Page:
Next, use diff to view the areas of difference between these files.

# diff File1_dump File2_dump

We can clearly see changes (an IP address) starting at file offset 0x4f70
Using the switch --suppress-common-lines will reduce the content you have to review before identifying areas of interest.

In this manufactured example, we see the difference between the two executable files is an IP address.


Friday, September 12, 2008

RAID Part 3, Iteration, Block Sizes, and the First Steps of Recovery

In the previous installments, I have talked about the general concept of RAID and how it is not really standardized. We broke RAID down into 4 main groups, left symmetrical, left asymmetrical, right symmetrical, and right asymmetrical. Of course if that was all to it, it wouldn't be such a hassle to reconstruct failed RAID arrays. To that end, I spoke about parity levels and that the number of disks don't necessarily have to be equal. This can complicate matters a bit in the reconstruction process. Of course, that is not the end to the configuration variables that must be discovered to reconstruct an array.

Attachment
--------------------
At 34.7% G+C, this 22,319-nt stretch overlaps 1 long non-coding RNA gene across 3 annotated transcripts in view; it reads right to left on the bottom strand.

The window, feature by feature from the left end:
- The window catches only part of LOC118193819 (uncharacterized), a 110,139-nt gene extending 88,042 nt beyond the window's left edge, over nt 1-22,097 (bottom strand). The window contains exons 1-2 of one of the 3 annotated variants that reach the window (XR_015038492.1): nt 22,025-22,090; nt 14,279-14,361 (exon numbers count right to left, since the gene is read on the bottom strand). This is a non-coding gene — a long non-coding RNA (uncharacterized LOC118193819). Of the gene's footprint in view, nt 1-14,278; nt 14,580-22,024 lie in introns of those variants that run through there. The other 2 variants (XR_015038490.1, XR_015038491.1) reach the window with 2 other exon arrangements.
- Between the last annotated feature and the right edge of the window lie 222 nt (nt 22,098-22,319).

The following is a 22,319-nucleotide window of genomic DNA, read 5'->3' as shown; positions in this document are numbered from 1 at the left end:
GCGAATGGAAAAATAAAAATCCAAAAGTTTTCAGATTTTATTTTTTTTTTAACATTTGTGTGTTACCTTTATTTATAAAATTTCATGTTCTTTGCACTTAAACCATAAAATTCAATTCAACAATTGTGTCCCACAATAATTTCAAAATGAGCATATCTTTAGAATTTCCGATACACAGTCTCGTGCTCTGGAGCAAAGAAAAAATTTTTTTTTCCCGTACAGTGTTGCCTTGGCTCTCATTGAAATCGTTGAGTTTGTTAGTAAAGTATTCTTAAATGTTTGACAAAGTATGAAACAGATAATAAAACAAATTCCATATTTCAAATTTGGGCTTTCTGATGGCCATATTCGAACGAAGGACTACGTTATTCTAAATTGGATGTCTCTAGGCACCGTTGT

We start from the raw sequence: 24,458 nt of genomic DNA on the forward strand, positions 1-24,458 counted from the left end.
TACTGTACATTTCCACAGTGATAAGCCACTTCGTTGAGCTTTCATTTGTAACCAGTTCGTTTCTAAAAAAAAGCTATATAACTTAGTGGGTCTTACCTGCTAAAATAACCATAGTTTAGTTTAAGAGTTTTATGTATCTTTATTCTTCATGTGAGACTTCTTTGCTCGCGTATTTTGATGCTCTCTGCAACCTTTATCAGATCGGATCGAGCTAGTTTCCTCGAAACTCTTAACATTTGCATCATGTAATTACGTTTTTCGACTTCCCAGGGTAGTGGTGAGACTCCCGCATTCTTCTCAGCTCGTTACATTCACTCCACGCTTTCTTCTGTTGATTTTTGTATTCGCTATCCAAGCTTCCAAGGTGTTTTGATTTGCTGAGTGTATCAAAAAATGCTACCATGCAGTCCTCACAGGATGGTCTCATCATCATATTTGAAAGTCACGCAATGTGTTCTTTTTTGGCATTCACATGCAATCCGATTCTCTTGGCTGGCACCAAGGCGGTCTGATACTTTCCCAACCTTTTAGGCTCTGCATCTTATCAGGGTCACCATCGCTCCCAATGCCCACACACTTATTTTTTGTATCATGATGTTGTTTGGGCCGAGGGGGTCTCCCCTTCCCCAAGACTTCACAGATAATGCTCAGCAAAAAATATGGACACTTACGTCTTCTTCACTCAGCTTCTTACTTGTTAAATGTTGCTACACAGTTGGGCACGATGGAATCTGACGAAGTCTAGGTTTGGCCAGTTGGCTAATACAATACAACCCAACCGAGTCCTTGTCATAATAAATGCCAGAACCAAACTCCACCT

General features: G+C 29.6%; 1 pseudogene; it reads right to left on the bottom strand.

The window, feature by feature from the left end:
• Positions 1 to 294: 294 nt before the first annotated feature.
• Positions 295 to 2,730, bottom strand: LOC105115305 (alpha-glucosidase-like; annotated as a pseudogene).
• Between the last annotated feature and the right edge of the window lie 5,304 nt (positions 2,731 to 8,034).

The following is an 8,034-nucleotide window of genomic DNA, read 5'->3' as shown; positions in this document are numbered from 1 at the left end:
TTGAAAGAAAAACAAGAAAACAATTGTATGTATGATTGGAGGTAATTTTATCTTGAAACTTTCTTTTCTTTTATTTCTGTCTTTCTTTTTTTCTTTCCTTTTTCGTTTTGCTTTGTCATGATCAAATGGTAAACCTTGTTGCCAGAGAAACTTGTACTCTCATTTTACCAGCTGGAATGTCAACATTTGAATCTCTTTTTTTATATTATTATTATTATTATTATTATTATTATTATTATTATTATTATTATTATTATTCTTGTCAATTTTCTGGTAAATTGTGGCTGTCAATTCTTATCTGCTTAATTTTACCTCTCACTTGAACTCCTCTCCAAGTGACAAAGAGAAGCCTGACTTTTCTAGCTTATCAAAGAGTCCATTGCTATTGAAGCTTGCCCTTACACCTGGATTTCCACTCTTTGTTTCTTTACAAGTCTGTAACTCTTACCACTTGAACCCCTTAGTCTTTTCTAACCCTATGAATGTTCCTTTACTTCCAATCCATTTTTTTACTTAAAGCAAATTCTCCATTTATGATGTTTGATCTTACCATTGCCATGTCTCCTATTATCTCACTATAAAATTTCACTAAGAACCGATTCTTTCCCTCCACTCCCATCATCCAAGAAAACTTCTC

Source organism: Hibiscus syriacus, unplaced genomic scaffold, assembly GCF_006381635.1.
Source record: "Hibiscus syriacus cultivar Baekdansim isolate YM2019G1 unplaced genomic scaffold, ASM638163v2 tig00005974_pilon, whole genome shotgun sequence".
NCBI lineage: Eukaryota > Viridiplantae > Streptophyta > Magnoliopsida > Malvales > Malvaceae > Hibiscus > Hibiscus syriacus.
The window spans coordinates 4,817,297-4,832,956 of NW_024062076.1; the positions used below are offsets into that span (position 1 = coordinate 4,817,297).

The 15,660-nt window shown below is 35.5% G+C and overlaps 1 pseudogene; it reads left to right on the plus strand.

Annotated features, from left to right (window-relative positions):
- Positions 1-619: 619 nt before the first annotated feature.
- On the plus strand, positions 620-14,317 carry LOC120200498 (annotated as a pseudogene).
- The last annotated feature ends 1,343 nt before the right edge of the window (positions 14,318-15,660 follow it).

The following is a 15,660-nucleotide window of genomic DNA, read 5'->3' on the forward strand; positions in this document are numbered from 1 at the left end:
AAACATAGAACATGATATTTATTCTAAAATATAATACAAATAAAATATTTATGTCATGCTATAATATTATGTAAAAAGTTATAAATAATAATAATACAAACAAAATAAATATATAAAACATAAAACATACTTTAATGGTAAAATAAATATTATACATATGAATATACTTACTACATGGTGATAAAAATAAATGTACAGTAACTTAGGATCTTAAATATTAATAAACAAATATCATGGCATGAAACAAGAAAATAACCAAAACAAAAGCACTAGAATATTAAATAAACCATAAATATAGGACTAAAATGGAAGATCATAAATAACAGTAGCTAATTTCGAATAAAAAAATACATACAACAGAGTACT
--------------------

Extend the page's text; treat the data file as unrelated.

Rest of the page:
Iteration (Delay)
In the previous article, we examined a number of array configurations for RAID 5. The easiest to understand in probably the left-asymmetrical RAID 5. Again, in the previous article, the example used was a left asymmetrical RAID 5, Parity 5, on 5 disks. In this example, the parity rotated on every stripe, thus it rotation iteration is 1 stripe, then rotate.